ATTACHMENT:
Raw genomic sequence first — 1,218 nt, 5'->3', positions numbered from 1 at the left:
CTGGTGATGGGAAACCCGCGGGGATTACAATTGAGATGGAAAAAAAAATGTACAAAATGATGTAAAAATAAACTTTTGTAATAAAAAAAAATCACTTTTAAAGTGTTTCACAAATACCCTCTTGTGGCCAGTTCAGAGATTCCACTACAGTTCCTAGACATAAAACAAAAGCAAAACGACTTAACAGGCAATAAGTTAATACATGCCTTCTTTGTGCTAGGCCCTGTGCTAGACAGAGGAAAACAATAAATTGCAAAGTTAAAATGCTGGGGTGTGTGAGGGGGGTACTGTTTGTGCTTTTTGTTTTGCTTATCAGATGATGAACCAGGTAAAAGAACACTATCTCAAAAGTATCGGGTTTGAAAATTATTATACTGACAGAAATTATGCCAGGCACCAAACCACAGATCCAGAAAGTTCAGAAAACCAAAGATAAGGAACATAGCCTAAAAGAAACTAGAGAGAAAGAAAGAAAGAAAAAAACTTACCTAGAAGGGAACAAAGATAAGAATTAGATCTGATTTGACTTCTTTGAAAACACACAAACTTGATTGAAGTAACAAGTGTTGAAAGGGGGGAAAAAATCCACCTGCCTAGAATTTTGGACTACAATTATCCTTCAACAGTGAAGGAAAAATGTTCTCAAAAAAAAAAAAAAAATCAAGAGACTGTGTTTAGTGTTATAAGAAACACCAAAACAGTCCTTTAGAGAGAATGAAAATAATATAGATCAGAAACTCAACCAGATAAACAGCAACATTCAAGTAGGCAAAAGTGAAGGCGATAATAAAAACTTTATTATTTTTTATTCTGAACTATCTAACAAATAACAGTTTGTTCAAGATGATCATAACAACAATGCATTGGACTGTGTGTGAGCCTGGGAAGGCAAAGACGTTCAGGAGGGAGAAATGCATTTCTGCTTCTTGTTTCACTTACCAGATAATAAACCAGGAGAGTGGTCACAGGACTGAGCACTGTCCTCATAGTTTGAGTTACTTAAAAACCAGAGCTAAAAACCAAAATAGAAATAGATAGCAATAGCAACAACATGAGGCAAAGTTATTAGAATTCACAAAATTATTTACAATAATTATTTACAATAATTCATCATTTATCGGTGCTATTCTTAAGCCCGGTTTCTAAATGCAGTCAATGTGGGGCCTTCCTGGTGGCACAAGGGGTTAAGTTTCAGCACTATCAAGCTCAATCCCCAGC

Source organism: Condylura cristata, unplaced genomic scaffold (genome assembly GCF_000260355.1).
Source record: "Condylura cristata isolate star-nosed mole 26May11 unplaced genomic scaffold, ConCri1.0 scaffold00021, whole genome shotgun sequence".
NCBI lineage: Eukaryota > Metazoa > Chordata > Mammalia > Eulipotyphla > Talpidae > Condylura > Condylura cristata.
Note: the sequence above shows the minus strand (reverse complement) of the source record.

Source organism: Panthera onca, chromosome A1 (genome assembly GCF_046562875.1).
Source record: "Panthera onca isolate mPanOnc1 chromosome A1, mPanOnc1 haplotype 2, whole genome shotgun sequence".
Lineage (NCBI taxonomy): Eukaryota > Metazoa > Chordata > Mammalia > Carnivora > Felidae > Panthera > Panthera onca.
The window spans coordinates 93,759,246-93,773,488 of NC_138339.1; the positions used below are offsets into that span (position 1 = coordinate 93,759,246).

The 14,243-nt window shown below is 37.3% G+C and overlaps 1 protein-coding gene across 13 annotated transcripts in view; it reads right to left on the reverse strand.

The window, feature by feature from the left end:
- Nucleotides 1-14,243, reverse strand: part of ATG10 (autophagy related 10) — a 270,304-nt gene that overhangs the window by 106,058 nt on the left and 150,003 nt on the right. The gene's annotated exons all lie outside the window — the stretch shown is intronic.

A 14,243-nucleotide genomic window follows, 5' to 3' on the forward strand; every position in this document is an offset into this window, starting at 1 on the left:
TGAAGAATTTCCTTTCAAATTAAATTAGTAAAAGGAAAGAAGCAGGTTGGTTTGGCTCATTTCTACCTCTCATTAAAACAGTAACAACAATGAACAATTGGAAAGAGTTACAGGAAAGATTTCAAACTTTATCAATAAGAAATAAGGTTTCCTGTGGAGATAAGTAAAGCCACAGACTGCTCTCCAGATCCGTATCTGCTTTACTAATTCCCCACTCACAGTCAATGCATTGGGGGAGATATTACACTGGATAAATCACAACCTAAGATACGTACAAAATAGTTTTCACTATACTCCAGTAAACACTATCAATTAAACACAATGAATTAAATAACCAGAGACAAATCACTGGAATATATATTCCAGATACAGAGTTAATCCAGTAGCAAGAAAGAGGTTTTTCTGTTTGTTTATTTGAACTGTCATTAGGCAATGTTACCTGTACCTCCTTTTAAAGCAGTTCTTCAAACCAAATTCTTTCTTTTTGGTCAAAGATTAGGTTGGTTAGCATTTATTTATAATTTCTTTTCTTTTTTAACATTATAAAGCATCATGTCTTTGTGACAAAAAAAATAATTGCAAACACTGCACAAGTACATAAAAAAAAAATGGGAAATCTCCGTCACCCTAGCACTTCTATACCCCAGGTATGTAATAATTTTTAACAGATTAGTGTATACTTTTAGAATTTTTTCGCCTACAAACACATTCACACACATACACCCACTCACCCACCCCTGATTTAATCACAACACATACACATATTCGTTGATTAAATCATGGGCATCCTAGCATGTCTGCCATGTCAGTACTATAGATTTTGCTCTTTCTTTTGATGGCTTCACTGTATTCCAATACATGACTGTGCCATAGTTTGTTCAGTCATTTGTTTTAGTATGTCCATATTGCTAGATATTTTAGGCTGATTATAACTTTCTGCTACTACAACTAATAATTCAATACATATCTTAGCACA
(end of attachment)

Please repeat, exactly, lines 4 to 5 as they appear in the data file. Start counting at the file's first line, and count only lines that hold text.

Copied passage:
Source record: "Condylura cristata isolate star-nosed mole 26May11 unplaced genomic scaffold, ConCri1.0 scaffold00021, whole genome shotgun sequence".
NCBI lineage: Eukaryota > Metazoa > Chordata > Mammalia > Eulipotyphla > Talpidae > Condylura > Condylura cristata.